Heart rate training part 2: Using your zones!

In Heart rate training 1 we discussed what heart rate training was and why it exists. In this part the practical aspect will be discussed and hopefully simplified. As mentioned, lactate threshold is important to know when using heart rate effectively. This can be found either through laboratory testing or using a DIY test. Lab testing is extremely accurate and will promote other good information. The DIY test is not quite as accurate but effective, accessible and cheaper.


After a comprehensive warm-up conduct the following.

  • Run, Row or Cycle a 20min time trial on an even surface. Try and maintain as steady a pace as possible for the entire 20mins. Make note of heart rate and or watts/pace every 30secs for the final 5 minutes (or use 5 min average). 
  • One can also use a 5km run trial by collecting the average heart rate or pace in the final half of the run.

Once you have your lactate threshold Heart rate you can use a number of calculators to establish your heartrate zones. It doesn’t matter which method you use as long as you stay consistent with the figures and the method. Which method will be dictated by you or your coach’s training philosophy.

The most practical method is the 5 zone approach as it works well for most sports and is quite intuitive.

ZONE 1 (Recovery)

This zone places little demand on the musculoskeletal and energy systems. It is very easy to recover from and can be done regularly without creating much stress. Many use it primarily to recover from hard efforts. It can promote lactate clearance and help mobilise joints etc. without inducing any further fatigue.

ZONE 2 (Aerobic)

Many athletes would consider this zone base training. It is the intensity at which the heart fills and stretches fully, which is effective for remodelling the heart over time. Energy demands are predominantly met by oxidative means and so the oxidative system is extremely active. Lactate is also being consumed as an energy source. Training in this zone promotes vascularisation and improves bloodflow to the muscle. Overall processes occurring at this intensity level will improve oxygen supply to muscles and removal/consumption of lactate. This zone is extremely important to athletes.

Zone 1 & 2 should be very comfortable efforts

ZONE 3 (Tempo)

From a physiological perspective, zone 3 is no man’s land. Both the aerobic and anaerobic systems are active but neither effectively enough to enduce significant adaptation. From a performance perspective it is a lot more important. This zone will likely be race pace during middle to long distance races. Therefore exercise economy at this level is important and becomes especially relevant to pacing.

Zone 4a (Sub threshold)

Zone 4a sits just below actual OBLA but is harder than tempo pace.  The lower end of this zone is often referred to as “Sweetspot training”. The aerobic system is at full capacity and reasonable amounts of lactate are being produced. Longer distance athletes need to spend time here in  an effort to raise their aerobic capacity at higher intensity. The ability to clear lactate and prolong time to accumulation is extremely important. Promoting aerobic glycolysis and utilization of lactate as fuel are the main aims of training in this zone.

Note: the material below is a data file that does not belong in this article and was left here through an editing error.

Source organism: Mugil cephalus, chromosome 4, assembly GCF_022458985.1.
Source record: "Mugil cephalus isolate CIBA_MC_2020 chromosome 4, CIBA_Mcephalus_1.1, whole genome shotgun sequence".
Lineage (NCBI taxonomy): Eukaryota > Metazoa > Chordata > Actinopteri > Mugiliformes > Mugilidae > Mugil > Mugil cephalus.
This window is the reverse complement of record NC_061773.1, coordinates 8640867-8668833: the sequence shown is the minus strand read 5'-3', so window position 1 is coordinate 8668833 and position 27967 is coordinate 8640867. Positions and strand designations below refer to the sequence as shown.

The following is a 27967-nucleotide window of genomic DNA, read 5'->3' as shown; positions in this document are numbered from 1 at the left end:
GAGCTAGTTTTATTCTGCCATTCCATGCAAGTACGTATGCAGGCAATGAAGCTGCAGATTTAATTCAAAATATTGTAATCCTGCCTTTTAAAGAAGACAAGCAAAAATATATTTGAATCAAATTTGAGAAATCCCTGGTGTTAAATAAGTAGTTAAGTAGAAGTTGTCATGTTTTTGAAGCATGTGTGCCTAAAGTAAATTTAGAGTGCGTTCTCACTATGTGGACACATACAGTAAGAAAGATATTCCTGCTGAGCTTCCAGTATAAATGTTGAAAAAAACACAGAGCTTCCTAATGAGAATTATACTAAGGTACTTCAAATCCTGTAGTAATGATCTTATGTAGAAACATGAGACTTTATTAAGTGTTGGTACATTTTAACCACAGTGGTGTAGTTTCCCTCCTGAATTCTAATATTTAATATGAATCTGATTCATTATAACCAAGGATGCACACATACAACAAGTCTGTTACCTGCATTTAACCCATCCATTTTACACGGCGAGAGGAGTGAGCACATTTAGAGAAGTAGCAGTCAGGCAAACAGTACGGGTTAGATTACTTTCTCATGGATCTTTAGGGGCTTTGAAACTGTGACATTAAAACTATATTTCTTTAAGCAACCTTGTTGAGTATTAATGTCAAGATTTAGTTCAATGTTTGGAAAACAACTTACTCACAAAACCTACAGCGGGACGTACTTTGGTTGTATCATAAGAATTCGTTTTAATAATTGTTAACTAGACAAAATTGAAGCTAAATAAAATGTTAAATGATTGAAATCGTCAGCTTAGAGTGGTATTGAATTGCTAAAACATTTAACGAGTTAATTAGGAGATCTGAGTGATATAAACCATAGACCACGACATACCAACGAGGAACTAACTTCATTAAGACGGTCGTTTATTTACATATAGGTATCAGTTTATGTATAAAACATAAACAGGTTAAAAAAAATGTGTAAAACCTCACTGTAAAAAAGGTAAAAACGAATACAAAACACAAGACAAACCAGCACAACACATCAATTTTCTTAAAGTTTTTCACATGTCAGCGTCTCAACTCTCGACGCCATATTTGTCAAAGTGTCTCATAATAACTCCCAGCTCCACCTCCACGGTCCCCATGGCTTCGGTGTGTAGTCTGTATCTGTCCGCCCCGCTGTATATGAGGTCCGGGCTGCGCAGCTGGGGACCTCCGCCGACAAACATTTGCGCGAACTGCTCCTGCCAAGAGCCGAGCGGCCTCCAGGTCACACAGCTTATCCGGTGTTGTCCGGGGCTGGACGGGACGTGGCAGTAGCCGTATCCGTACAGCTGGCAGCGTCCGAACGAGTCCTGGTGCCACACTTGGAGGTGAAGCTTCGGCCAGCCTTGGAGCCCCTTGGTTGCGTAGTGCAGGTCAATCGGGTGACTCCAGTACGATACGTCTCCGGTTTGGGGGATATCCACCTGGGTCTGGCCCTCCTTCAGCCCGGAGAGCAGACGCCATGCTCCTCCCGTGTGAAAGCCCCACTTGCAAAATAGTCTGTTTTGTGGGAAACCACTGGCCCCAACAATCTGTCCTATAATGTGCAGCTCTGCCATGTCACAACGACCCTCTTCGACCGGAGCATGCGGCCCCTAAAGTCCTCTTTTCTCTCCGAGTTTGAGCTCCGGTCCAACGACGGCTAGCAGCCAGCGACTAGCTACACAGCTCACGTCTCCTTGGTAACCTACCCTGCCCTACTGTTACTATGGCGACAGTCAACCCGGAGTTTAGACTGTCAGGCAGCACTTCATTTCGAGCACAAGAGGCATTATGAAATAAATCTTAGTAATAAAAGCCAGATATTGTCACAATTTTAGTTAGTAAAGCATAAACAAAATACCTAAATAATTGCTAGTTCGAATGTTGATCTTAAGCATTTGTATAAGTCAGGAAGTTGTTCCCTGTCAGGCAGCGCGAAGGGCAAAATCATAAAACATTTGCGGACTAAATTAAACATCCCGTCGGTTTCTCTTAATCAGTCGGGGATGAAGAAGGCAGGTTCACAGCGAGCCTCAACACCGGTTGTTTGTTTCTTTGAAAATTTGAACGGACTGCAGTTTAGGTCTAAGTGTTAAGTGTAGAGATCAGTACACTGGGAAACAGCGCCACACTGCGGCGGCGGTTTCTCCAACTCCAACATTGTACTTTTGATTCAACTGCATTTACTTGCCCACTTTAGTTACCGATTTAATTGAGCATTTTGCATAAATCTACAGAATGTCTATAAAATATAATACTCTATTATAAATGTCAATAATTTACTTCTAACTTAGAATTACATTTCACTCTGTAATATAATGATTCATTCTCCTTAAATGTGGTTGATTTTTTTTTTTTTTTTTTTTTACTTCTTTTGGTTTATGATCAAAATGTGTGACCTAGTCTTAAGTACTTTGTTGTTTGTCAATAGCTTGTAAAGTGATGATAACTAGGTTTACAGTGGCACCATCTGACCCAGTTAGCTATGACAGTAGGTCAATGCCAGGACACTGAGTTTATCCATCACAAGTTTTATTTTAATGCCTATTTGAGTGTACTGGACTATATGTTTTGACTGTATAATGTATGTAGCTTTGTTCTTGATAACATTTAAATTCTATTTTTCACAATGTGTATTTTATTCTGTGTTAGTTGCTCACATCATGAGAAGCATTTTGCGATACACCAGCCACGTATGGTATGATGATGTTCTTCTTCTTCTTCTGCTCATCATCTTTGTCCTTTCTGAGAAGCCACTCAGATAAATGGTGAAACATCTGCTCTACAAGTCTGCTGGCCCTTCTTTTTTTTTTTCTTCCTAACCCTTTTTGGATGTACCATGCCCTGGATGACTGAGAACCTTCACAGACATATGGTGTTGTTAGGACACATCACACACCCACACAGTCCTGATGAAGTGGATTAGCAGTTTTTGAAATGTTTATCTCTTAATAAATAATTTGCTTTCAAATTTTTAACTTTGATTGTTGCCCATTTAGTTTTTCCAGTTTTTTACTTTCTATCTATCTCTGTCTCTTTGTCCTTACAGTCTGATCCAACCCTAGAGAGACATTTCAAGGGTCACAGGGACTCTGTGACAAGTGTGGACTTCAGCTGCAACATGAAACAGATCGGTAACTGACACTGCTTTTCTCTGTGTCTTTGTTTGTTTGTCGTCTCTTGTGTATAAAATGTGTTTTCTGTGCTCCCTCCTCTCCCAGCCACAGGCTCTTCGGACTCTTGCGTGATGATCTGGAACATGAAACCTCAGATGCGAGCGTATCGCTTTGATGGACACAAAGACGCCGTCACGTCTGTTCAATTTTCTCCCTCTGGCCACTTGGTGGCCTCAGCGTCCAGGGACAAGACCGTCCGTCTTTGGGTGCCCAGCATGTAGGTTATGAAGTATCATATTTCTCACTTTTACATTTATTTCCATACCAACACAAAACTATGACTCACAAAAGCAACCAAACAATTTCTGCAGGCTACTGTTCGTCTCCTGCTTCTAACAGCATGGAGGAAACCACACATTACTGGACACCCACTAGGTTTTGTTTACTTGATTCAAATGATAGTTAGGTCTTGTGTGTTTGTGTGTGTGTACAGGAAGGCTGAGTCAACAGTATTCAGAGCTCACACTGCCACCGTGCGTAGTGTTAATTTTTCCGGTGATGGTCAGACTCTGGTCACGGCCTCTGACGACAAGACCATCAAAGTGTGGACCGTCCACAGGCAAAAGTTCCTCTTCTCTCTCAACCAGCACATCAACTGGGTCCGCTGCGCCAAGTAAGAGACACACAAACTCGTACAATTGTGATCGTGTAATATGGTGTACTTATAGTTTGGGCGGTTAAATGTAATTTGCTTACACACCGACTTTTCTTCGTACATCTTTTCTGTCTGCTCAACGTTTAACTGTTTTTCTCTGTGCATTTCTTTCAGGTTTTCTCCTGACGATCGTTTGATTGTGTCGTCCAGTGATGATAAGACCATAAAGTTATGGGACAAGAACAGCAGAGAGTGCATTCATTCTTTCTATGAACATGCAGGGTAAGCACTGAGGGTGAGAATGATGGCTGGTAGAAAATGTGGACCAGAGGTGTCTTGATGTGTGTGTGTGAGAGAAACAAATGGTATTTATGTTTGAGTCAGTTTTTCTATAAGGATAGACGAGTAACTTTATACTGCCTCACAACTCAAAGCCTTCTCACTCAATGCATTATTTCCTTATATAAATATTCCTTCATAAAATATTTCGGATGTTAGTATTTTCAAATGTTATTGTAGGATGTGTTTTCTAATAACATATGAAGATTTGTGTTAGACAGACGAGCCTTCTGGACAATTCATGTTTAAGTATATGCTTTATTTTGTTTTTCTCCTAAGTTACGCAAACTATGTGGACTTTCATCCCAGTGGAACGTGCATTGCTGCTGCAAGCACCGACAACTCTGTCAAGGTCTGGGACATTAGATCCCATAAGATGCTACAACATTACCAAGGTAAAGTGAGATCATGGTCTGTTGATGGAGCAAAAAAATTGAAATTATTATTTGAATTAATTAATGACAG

Zone 4b (Threshold)

Zone 4b sits at and just above OBLA. Training in this zone promotes one’s ability to tolerate the accumulation of lactate and prolong time to failure. Anaerobic glycolysis becomes predominant in this range. While aerobic glycolysis is more efficient, this zone is likely to be race pace for shorter events. One’s ability to perform at this intensity can be very important in race situations. It is inevitable that you may find yourself pushing past threshold. Being more aerobicly developed can help avoid going to far past this zone in a race situation.

Zone 5 (Anaerobic/Neuromuscular)

Zone 5 is the end range for heart rate and associated with maximal effort. Efforts at this intensity are shorter in comparison to others. It is often referred to as sprint capacity. Large amounts of lactate are being produced and neuromuscular function will be hindered as the pH of the blood decreases inhibiting muscle fibre activation and contraction. One’s tolerance and ability to push into this zone can be important when a sprint effort is called upon. Trained athletes will function better at this intensity than untrained.

In summary, exposure to all intensities will be important for an all-round efficient performance. Some zones require larger duration of exposure to stimulate adaptation than others. Generally the ones requiring more time reap the greatest rewards. The counter argument is that they are not as time efficient. Interval training has become popular as a method to stimulate multiple zones and systems in a short space of time. Intervals may be a better choice if time is a constraint. A periodised program is always more effective where possible. One can direct attention to different physiological systems when the time is appropriate. Long steady work in Zone two is less of a priority days before an event than speed work for an example.

Heart rate science can be complicated at first glance, but the application can be quite simple. Whatever zones you use need to stay consistent, that’s all. If you have a well structured training program, the zones you use should be quite obvious. Once you ascertain OBLA heart rate or power you simply need to work out the ranges for each zone and make sure you apply them as your program dictates. Once there is consistency in the training then it’s quite easy to make changes based on how your performances play out over the season.

If you feel you want to structure your training and implement heart rate zones then don’t hesiate to contact us and enquire about services. If you found this article usefull then please like on social media and share with a friend.